As commerce skews ever digital, as we all get ever more used to doing things on our devices (by ourselves), the interest in trying something new extends to the checkout process.
It might be a natural progression. After all, browsing, selecting and moving toward payment options are all more user friendly than they had been before, and we’ve gotten used to not having to wait to get done the things we want to get done.
The report, Today’s Self-Service Shopping Journey: The New Retail Expectation, a PYMNTS and Toshiba collaboration, surveys of more than 2,000 consumers in the U.S. found that an average of 65 percent of those queried had made a purchase at the register, with a store employee. Roughly 34 percent of consumers who made a retail purchase did so with a self-service option.
But the interest in trying new methods of checking out — including self-service — is significant, coming in at 80 percent of consumers.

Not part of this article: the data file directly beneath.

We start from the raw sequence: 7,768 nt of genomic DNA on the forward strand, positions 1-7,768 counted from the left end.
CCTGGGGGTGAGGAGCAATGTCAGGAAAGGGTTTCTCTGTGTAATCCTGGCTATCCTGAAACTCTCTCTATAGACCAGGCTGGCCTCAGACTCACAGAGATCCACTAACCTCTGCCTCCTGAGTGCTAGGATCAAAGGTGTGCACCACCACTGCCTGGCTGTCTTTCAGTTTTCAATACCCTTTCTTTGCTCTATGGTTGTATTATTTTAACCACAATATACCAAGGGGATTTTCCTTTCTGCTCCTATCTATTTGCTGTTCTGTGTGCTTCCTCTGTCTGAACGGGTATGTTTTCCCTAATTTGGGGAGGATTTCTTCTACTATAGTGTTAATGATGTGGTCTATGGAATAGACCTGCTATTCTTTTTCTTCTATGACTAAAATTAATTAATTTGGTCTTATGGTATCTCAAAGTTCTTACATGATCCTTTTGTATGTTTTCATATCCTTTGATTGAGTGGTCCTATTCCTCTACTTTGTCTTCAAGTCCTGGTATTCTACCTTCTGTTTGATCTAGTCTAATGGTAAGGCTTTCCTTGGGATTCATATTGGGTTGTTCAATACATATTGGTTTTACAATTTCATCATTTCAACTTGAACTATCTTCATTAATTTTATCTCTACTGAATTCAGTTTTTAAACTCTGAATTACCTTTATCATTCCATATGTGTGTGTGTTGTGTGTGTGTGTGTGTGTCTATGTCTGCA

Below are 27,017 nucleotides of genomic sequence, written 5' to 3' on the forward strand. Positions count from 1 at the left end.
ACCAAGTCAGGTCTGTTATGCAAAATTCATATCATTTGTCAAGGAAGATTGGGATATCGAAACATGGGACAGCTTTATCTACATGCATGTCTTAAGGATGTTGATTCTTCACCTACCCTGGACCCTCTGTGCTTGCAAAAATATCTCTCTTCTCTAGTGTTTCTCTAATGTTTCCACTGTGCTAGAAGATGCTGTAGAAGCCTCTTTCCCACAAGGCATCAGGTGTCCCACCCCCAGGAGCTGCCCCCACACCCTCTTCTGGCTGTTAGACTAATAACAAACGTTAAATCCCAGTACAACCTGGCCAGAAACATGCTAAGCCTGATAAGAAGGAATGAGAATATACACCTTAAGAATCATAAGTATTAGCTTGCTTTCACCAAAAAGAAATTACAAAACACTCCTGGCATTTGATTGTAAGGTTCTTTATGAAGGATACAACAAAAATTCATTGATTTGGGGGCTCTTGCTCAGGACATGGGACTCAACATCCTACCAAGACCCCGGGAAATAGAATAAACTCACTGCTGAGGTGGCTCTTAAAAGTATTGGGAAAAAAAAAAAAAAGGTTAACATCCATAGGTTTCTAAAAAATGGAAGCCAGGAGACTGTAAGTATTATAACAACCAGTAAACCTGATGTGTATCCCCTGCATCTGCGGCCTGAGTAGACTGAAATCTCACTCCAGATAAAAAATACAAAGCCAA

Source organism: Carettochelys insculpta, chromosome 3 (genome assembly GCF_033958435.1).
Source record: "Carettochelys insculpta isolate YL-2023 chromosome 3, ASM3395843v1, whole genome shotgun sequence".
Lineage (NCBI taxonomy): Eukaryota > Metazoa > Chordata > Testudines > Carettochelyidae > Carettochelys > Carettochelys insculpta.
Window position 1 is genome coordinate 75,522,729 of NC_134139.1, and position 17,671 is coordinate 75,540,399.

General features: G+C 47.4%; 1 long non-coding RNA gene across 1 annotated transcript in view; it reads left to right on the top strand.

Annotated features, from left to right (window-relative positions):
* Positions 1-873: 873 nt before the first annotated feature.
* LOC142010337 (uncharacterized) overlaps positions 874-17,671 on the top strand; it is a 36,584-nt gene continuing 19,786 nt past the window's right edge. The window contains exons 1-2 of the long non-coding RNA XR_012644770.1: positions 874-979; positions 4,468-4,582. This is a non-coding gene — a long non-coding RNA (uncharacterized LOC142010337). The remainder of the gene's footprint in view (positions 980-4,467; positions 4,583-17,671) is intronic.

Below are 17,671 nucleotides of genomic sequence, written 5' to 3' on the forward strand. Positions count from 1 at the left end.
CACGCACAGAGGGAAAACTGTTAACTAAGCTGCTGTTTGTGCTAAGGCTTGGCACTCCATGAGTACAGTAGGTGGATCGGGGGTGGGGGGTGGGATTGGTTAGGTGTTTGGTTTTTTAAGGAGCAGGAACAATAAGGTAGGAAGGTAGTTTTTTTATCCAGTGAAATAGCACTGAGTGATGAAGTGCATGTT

The gap between the interest in these methods and their actual use, we found, may be explained by the misconceptions about the efficiency of self-service kiosks. Some 11% of consumers said that they felt the machines would be difficult to use, while 22% said they wanted to avoid the mistakes that would mean that they’d have to have assistance from store members or other individuals at the kiosk.
In fact, once they tried the option, 66 percent of those surveyed found that self-service options are faster than alternatives. About 49 percent of consumers said that they used self-service to avoid waiting in line.